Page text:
Developing Soft Skills for Future Job Seekers
Written by Andrew Stokes, a Tierney PD team member. Andrew has been working in Education since 2011. He taught in both elementary and middle school, as well as coached high school baseball before joining Tierney.
3D printing has grown over the years in the education world. Students are able to design items as a group or individually using 3D design programs and then print those items using raw material, such as plastic, to get a tangible object that the student can then hold and manipulate. Through doing this students gain knowledge of different design programs, practice graphic design processes, and learn engineering skills. These hard traits are tangible and measurable outcomes of students practicing 3D printing in education. But, there are also skills that are developed beyond just the measurable hard skills.
Soft skills are not skills that are measured on paper, developed with a test, or skills that you take a class to learn. Soft skills are developed throughout your life during real life experiences. Experiences such as playing a sport, participating in an event, prior jobs, or just basic interaction with other people. These soft skills are difficult to measure, but can sometimes set you apart from other job candidates because many soft skills revolve around the importance of how a person relates and interacts with others. Three soft skills that can be developed through 3D printing in education are collaboration, problem solving, and leadership traits.
The soft skill collaboration considers how a person interacts with others when the group is working together to create something or solve a problem. The group has a common goal, but they may have different ideas of how to go about reaching this common goal. The key is how each person shares their ideas with each other and how the people react to other problem solving opinions being shared. When 3D printing, educators often propose the concept of creating something to solve a problem. As soon as groups are formed, collaboration comes into effect as teammates begin to design a build and ultimately print that build to solve the proposed problem.
Problem solving is another soft skill that can be developed through 3D printing. For example, a teacher proposes that teams of students design a sound amplification stand for phones to fit into.When this proposal is put forward, students begin problem solving the solution. This requires students to think about other types of sound amplification stands and what would cause sound to travel best through them. Is it a type of stand that has wide or narrow openings? Is it curved or straight? Should the amplification be pushed out to the top, or out the sides? The ability for a group to come up with a solution, test that solution, reflect on that solution, and then adjust is a soft skill that is greatly valued in the workplace.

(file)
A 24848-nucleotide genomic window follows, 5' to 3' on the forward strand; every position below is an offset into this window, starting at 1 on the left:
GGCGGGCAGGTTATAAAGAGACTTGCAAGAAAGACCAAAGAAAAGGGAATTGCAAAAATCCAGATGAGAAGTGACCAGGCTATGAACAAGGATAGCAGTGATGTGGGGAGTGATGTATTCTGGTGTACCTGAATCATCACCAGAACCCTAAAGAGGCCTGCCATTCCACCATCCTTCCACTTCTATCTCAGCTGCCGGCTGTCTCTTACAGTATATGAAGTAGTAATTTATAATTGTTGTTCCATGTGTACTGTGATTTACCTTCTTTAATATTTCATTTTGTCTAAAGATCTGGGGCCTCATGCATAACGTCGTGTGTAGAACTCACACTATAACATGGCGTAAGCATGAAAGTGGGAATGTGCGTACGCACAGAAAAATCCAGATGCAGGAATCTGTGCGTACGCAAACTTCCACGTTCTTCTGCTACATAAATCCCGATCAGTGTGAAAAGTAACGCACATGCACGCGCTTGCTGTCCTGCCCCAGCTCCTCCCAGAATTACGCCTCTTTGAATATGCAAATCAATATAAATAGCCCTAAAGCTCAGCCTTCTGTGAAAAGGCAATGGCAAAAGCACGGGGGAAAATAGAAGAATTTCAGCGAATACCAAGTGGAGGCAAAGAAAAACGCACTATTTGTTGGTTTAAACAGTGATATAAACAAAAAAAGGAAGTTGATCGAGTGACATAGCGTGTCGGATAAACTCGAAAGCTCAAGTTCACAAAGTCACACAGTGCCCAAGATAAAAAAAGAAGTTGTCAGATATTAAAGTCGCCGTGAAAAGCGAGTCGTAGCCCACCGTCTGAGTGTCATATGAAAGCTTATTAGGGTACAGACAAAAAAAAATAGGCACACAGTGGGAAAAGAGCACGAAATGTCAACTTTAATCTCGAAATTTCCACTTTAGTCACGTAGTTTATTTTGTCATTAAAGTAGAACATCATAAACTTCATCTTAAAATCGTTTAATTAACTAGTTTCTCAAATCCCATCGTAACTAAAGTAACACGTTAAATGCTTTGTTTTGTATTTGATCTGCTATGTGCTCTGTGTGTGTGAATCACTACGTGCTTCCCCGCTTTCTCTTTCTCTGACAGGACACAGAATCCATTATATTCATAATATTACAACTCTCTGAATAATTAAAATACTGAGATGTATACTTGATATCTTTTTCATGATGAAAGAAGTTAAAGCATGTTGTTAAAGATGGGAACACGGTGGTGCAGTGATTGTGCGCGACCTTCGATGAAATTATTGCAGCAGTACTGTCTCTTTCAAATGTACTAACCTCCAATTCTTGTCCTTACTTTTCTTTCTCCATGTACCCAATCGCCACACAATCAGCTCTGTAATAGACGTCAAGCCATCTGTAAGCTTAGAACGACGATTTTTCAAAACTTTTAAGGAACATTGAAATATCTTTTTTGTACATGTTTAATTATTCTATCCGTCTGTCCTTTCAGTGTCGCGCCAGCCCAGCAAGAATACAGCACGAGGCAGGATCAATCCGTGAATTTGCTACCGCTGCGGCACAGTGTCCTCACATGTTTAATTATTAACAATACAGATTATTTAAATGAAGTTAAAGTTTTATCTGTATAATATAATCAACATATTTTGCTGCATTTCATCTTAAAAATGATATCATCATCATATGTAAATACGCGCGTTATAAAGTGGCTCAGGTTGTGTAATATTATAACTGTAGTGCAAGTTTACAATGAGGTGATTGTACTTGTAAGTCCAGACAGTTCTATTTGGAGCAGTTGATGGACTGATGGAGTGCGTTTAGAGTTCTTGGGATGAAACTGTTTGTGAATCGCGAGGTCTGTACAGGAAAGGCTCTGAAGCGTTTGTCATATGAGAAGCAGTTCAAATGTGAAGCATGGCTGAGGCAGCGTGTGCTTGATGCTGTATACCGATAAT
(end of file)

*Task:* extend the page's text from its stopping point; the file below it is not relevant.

When working in a group to solve a problem or come up with a solution, there are going to be many different ideas and voices proposing solutions at the same time. Very often, a leader can emerge from the group who can display certain traits that can help the problem solving process become more efficient. A leader could summarize ideas in order to make sure voices are heard, propose what first steps the group should take, or help solve disagreements between group members. These are all items that help the group stay focused on solving the proposed problem and help the group stay efficient.
Employers value employees who can relate well to others and develop positive relationships within the company. That being said, the importance of developing soft skills should never be underestimated. When it comes to future employment, soft skills can often set candidates apart from others and we should embrace tools that encourage the development of soft skill within our students.